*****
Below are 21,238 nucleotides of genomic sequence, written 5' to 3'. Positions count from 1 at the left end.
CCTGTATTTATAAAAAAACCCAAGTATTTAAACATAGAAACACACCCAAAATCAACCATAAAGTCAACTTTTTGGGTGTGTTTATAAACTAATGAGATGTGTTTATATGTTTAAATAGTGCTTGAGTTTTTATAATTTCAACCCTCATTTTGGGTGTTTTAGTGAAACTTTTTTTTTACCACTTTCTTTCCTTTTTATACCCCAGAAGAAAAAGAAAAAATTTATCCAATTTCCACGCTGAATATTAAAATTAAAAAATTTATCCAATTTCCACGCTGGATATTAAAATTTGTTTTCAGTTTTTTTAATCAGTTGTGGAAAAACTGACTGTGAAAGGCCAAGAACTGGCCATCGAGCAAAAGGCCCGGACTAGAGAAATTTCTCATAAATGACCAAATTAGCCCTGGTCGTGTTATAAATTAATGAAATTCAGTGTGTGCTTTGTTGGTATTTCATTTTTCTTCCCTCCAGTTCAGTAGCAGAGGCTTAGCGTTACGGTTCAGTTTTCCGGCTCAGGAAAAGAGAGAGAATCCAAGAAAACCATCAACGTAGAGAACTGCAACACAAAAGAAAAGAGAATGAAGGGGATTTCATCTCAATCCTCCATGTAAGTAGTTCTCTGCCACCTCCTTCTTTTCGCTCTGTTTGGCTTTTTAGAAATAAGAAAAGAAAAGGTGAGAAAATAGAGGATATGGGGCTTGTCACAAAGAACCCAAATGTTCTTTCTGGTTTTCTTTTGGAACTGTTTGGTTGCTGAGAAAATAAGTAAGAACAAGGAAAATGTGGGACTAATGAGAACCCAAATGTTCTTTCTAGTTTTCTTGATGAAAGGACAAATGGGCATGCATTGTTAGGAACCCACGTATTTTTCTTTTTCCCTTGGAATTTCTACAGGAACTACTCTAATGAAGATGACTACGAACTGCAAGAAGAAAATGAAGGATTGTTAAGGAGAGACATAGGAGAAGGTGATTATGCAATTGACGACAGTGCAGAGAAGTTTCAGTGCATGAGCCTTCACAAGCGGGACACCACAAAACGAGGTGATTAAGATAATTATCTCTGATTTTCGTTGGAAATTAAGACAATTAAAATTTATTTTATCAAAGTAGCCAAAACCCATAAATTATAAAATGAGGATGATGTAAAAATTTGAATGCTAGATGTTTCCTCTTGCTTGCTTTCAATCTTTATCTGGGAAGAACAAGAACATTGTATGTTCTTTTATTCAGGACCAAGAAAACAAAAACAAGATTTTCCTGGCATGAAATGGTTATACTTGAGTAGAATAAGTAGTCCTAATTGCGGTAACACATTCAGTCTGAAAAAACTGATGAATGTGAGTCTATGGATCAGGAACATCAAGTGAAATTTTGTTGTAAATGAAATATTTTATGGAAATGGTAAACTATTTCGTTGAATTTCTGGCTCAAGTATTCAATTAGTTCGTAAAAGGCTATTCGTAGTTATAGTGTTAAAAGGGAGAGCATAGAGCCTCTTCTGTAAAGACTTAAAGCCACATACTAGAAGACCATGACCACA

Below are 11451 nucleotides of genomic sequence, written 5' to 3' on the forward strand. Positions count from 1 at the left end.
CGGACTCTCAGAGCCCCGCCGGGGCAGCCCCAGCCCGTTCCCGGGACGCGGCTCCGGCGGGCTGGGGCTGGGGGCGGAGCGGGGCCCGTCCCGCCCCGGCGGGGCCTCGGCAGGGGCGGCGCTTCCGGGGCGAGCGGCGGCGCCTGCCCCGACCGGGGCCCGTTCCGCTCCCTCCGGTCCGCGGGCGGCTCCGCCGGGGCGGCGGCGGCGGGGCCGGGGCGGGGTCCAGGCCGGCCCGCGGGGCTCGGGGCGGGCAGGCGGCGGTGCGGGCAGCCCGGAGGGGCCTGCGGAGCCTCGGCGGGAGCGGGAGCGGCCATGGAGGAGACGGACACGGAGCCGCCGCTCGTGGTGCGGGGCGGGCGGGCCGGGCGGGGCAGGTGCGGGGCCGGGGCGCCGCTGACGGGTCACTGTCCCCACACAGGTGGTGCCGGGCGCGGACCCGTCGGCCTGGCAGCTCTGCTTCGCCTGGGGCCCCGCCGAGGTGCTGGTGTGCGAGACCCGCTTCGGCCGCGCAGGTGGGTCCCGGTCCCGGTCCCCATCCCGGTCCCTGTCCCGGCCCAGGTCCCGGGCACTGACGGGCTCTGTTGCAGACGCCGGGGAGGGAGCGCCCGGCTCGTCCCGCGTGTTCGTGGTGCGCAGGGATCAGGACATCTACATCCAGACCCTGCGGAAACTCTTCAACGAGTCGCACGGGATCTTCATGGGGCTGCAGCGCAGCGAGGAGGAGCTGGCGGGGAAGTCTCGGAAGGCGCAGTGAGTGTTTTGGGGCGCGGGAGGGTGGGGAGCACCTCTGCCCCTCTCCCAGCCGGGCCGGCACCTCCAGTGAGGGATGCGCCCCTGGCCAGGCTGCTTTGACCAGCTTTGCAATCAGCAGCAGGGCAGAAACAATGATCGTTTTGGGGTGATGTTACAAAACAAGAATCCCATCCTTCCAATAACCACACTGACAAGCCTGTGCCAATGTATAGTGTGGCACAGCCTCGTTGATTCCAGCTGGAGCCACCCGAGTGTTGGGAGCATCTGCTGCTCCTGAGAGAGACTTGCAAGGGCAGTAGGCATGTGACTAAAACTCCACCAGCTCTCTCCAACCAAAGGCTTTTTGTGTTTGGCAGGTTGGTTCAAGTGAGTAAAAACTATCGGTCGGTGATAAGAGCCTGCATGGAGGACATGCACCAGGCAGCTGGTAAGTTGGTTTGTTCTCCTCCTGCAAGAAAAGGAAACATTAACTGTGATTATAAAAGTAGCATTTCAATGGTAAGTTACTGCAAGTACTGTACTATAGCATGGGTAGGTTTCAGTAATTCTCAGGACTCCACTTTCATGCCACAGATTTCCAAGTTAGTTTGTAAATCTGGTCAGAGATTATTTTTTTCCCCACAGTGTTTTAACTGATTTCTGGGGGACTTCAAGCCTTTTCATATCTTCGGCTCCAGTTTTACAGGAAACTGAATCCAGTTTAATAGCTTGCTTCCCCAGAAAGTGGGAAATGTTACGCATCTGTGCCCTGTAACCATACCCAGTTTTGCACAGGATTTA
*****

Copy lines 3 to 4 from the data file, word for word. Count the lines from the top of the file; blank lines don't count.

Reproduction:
Below are 11451 nucleotides of genomic sequence, written 5' to 3' on the forward strand. Positions count from 1 at the left end.
CGGACTCTCAGAGCCCCGCCGGGGCAGCCCCAGCCCGTTCCCGGGACGCGGCTCCGGCGGGCTGGGGCTGGGGGCGGAGCGGGGCCCGTCCCGCCCCGGCGGGGCCTCGGCAGGGGCGGCGCTTCCGGGGCGAGCGGCGGCGCCTGCCCCGACCGGGGCCCGTTCCGCTCCCTCCGGTCCGCGGGCGGCTCCGCCGGGGCGGCGGCGGCGGGGCCGGGGCGGGGTCCAGGCCGGCCCGCGGGGCTCGGGGCGGGCAGGCGGCGGTGCGGGCAGCCCGGAGGGGCCTGCGGAGCCTCGGCGGGAGCGGGAGCGGCCATGGAGGAGACGGACACGGAGCCGCCGCTCGTGGTGCGGGGCGGGCGGGCCGGGCGGGGCAGGTGCGGGGCCGGGGCGCCGCTGACGGGTCACTGTCCCCACACAGGTGGTGCCGGGCGCGGACCCGTCGGCCTGGCAGCTCTGCTTCGCCTGGGGCCCCGCCGAGGTGCTGGTGTGCGAGACCCGCTTCGGCCGCGCAGGTGGGTCCCGGTCCCGGTCCCCATCCCGGTCCCTGTCCCGGCCCAGGTCCCGGGCACTGACGGGCTCTGTTGCAGACGCCGGGGAGGGAGCGCCCGGCTCGTCCCGCGTGTTCGTGGTGCGCAGGGATCAGGACATCTACATCCAGACCCTGCGGAAACTCTTCAACGAGTCGCACGGGATCTTCATGGGGCTGCAGCGCAGCGAGGAGGAGCTGGCGGGGAAGTCTCGGAAGGCGCAGTGAGTGTTTTGGGGCGCGGGAGGGTGGGGAGCACCTCTGCCCCTCTCCCAGCCGGGCCGGCACCTCCAGTGAGGGATGCGCCCCTGGCCAGGCTGCTTTGACCAGCTTTGCAATCAGCAGCAGGGCAGAAACAATGATCGTTTTGGGGTGATGTTACAAAACAAGAATCCCATCCTTCCAATAACCACACTGACAAGCCTGTGCCAATGTATAGTGTGGCACAGCCTCGTTGATTCCAGCTGGAGCCACCCGAGTGTTGGGAGCATCTGCTGCTCCTGAGAGAGACTTGCAAGGGCAGTAGGCATGTGACTAAAACTCCACCAGCTCTCTCCAACCAAAGGCTTTTTGTGTTTGGCAGGTTGGTTCAAGTGAGTAAAAACTATCGGTCGGTGATAAGAGCCTGCATGGAGGACATGCACCAGGCAGCTGGTAAGTTGGTTTGTTCTCCTCCTGCAAGAAAAGGAAACATTAACTGTGATTATAAAAGTAGCATTTCAATGGTAAGTTACTGCAAGTACTGTACTATAGCATGGGTAGGTTTCAGTAATTCTCAGGACTCCACTTTCATGCCACAGATTTCCAAGTTAGTTTGTAAATCTGGTCAGAGATTATTTTTTTCCCCACAGTGTTTTAACTGATTTCTGGGGGACTTCAAGCCTTTTCATATCTTCGGCTCCAGTTTTACAGGAAACTGAATCCAGTTTAATAGCTTGCTTCCCCAGAAAGTGGGAAATGTTACGCATCTGTGCCCTGTAACCATACCCAGTTTTGCACAGGATTTA